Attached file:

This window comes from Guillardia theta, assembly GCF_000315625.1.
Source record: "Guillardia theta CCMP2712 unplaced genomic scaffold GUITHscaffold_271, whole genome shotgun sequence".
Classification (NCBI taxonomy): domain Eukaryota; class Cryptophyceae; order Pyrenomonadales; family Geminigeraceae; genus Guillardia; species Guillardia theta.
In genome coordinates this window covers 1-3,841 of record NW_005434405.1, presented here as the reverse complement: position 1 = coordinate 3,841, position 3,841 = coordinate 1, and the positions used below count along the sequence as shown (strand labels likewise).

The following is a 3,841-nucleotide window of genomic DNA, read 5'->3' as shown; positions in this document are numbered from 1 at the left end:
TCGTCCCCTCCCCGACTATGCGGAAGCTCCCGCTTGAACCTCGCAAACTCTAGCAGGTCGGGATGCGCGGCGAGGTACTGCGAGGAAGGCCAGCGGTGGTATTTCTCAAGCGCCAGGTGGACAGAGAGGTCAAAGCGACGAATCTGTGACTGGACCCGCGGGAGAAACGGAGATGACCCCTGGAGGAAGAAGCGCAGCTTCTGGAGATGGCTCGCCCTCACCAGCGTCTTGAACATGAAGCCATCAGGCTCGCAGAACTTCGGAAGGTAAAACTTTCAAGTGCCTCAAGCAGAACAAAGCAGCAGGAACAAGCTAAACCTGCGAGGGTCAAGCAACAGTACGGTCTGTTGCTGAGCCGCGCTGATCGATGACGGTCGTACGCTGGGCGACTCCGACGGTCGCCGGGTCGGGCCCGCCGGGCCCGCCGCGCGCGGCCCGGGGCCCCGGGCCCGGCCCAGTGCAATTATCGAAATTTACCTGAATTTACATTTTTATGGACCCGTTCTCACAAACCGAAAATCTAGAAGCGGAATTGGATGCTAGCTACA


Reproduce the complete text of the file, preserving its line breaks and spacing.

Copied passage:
This window comes from Guillardia theta, assembly GCF_000315625.1.
Source record: "Guillardia theta CCMP2712 unplaced genomic scaffold GUITHscaffold_271, whole genome shotgun sequence".
Classification (NCBI taxonomy): domain Eukaryota; class Cryptophyceae; order Pyrenomonadales; family Geminigeraceae; genus Guillardia; species Guillardia theta.
In genome coordinates this window covers 1-3,841 of record NW_005434405.1, presented here as the reverse complement: position 1 = coordinate 3,841, position 3,841 = coordinate 1, and the positions used below count along the sequence as shown (strand labels likewise).

The following is a 3,841-nucleotide window of genomic DNA, read 5'->3' as shown; positions in this document are numbered from 1 at the left end:
TCGTCCCCTCCCCGACTATGCGGAAGCTCCCGCTTGAACCTCGCAAACTCTAGCAGGTCGGGATGCGCGGCGAGGTACTGCGAGGAAGGCCAGCGGTGGTATTTCTCAAGCGCCAGGTGGACAGAGAGGTCAAAGCGACGAATCTGTGACTGGACCCGCGGGAGAAACGGAGATGACCCCTGGAGGAAGAAGCGCAGCTTCTGGAGATGGCTCGCCCTCACCAGCGTCTTGAACATGAAGCCATCAGGCTCGCAGAACTTCGGAAGGTAAAACTTTCAAGTGCCTCAAGCAGAACAAAGCAGCAGGAACAAGCTAAACCTGCGAGGGTCAAGCAACAGTACGGTCTGTTGCTGAGCCGCGCTGATCGATGACGGTCGTACGCTGGGCGACTCCGACGGTCGCCGGGTCGGGCCCGCCGGGCCCGCCGCGCGCGGCCCGGGGCCCCGGGCCCGGCCCAGTGCAATTATCGAAATTTACCTGAATTTACATTTTTATGGACCCGTTCTCACAAACCGAAAATCTAGAAGCGGAATTGGATGCTAGCTACA